Courage in the face of threats and bodily harm, these I faced every day. Instead of wincing and feigning hurt, I get to show my full dignity as a warrior by absorbing all the blows without complaint and putting on a stoic countenance that discouraged unusually rude Tactical NCOs. My courage gets also tested by leading men onto unfamiliar territory and unimaginable success over extremely difficult situations.
One situation I couldn't forget is when our long-time tormentor, a PAF sergeant, caught my company in a different route and began butting everyone with the end of the rifle barrel on the abdomen. Since I did not wince, he dropped his rifle and started after me with a punch in full force at my solar plexus. But a lensatic compass hung over my neck and invisible from his view, got hit instead and he suffered from it that he let us go to save face.
Lastly, the lectures I had of with my grandpa and my uncle were of use during the escape and evasion practicals. While everyone were herded down the road, I decided to remain and become invisible in a patch of grass in the middle of the road. You couldn't imagine an awfully tall guy hiding among a surviving clump of grass between two furrows made by truck wheels? But I did. And just a few inches from my unknowing “captor” who let loose a magazine of 5.56-mm ammo at his “prisoners” in full daylight.
I have become adept at map reading and navigation but the best lesson I got is when I suffered from hypothermia right after crossing the Daraitan River. I am drenched and I shook for hours. I placed my palms right over a fire. I caught every heat of the fire inside my worn poncho, but I still shook. I ate a warm meal and the shaking is still there and I thought I might pass over. I took off my wet boots and socks and walk over every warmed up pebble everywhere and it was gone.
After that, I climbed my first mountain in my life, in Mount Daraitan, which is part of the Sierra Madre, and hit small targets during live-fire exercises. Then I crossed the Daraitan River once again, this time crawling over a 2-inch thick rope6 and, one last time, drifting along a makeshift raft of poncho, pole and dry grass. I get to meet a lot of Dumagat7 people along the way and felt kinship with them.
December in the Sierra Madre is very cold and the fog just as thick. Proper military courtesy is practiced to the fullest even in zero visibility else you bump an officer and suffer for it by producing sweat8 to top off a Coke bottle. Discipline is never given a slack even during Christmas. Not even the flu will give you that chance to stretch and lie on your bunk except after taps. On the other hand, the best cure for this sickness is by “sweat patrol” under the heat of the sun in full combat gear wearing your poncho.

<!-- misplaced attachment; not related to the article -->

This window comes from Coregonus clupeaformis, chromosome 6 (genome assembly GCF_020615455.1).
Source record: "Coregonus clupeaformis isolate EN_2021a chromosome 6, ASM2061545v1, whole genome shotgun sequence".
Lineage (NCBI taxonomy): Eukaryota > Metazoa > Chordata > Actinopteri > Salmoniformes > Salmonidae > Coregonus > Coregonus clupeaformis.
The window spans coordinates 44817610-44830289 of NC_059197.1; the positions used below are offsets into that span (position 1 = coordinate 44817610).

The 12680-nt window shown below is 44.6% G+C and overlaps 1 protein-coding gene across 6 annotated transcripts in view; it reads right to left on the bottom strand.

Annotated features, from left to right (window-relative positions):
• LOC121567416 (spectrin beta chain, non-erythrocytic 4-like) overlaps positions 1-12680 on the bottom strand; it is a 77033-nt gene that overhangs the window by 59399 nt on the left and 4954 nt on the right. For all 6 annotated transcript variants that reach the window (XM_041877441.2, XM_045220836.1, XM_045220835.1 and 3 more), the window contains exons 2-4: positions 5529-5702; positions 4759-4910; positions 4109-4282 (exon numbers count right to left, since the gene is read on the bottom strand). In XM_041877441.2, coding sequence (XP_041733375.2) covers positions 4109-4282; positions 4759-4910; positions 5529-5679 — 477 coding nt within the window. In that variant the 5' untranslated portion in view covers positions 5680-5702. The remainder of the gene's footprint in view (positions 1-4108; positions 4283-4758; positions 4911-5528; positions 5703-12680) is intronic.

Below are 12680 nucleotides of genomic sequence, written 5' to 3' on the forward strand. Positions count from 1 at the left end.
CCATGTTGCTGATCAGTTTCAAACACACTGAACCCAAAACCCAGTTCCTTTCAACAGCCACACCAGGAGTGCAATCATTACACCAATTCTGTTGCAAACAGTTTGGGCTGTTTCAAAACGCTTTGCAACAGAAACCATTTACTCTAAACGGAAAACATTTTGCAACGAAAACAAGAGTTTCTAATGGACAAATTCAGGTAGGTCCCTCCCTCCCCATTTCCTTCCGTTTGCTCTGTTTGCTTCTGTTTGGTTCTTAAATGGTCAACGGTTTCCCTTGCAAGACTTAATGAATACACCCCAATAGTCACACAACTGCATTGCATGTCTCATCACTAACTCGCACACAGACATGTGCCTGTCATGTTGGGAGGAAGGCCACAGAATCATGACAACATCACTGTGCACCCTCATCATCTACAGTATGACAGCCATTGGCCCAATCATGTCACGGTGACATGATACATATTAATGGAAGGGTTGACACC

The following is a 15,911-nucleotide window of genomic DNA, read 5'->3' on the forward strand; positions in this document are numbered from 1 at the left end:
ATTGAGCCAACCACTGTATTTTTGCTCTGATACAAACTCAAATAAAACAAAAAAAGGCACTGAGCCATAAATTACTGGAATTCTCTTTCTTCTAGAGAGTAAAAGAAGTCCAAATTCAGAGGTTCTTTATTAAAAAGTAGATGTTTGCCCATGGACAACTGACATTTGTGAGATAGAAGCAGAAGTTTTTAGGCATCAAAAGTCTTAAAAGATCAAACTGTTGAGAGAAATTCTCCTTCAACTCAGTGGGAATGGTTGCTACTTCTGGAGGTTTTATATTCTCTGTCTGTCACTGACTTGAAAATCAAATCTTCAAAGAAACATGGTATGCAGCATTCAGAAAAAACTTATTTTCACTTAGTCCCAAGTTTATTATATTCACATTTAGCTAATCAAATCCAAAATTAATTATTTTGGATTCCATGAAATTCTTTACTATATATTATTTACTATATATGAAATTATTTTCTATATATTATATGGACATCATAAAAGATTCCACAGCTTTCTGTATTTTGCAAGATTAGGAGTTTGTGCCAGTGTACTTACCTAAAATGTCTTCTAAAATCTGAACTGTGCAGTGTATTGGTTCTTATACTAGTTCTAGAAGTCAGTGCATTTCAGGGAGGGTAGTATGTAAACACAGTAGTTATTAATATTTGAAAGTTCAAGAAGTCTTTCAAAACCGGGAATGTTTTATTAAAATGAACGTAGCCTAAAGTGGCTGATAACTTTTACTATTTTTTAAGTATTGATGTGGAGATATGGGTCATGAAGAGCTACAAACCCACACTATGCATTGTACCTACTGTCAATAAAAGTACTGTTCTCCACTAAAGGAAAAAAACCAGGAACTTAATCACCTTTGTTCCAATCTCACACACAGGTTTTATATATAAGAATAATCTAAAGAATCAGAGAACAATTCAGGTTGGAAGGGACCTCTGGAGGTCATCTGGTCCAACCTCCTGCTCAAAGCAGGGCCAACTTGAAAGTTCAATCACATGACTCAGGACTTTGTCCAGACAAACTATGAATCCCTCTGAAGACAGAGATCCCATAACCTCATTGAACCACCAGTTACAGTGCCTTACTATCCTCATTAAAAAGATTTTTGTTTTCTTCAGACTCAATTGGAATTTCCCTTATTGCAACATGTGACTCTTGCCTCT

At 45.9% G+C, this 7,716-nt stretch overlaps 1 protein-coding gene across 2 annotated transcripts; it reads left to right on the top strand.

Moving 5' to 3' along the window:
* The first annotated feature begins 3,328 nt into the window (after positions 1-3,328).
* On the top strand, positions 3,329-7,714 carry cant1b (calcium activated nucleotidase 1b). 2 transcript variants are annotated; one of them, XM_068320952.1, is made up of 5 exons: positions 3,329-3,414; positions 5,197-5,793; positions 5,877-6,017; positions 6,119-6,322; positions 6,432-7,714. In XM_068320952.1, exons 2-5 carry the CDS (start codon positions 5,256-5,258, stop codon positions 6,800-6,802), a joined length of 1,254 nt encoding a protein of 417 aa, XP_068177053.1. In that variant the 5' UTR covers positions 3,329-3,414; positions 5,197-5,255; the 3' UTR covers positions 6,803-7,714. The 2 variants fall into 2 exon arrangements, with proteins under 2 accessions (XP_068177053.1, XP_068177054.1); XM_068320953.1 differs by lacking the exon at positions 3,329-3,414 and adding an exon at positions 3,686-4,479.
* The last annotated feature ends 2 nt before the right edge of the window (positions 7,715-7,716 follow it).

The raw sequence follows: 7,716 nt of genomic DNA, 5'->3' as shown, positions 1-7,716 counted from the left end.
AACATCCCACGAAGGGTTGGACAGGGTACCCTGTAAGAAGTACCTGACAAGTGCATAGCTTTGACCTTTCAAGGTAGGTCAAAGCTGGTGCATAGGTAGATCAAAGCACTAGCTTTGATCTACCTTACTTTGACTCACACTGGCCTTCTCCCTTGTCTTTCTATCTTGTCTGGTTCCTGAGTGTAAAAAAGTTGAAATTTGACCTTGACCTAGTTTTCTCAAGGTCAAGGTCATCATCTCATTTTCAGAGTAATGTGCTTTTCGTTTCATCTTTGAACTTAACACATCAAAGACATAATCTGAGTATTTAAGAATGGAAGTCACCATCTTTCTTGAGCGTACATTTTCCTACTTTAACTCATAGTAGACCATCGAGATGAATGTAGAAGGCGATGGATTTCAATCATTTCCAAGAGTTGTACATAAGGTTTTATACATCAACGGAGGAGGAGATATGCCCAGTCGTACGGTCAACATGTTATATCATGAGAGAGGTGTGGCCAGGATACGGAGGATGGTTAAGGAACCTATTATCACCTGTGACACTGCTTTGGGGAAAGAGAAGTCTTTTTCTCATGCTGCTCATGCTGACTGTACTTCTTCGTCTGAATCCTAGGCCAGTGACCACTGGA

I have good memories of Camp Capinpin and I am proud to be one of those who toiled as the “lowest mammal”. I ate, slept, ran, crawled, climbed and got whacked to feel the hardships that accompany entry and acceptance into the most noble of profession – the profession of arms – and I shared these all with my batchmates, with whom I know not anymore of their whereabouts. Most of them may have joined their Creator in the fulfillment of their duties and I cherished their memories as only a warrior could do for another. For the rest of the living ones, my fervent prayers of protection.
This journey of the heart took me more than twenty years to make and I take this to writing to demonstrate to the reader that there is such a place called Camp Capinpin – the gateway to the Sierra Madre - that bred unknown patriots who give life and limb for our country, our freedom and our way of life. They have shunned the unregimented civilian life just so they could provide something for their families. These are men of steel grit and they are humans to a touch. They are soldiers.
Document done in OpenOffice 2.1 Writer
Images by Eduardo David Pardo, Philippine Army website and Philippine Navy website
Ballpoint pen sketch by PinoyApache
1Early morning exercises.
2A set of early morning exercises which consist of twelve (12) different figures to be completed in four (4) counts and several repetitions each which increase in intensity every week.
3A mountain range in Eastern Luzon that extend from Quezon Province in the south to Cagayan Province in the north.
4A discriminatory slang or acronym derived of “from the province” instituted by Manilans against those that came from the countrysides.
5A 42-kilometer run from Camp Capinpin to Tanay proper and back with Armalite rifle, combat boots, steel helmet, fatigue uniforms and a 10-kilo rucksack which I finish in less than eight hours.
6Commando crawl. You balance atop a swinging rope and crawl over it from end to end.
7A Southern Luzon indigenous tribe who live on the hinterlands of Rizal, Quezon and Nueva Vizcaya.
8Physical punishment wherein you do repetitive exercise and the sweat adhering on your shirt is wrung repeatedly to and collected inside of an 8-ounce bottle until it is full. This is rather difficult during cold weather and you have to exert more effort.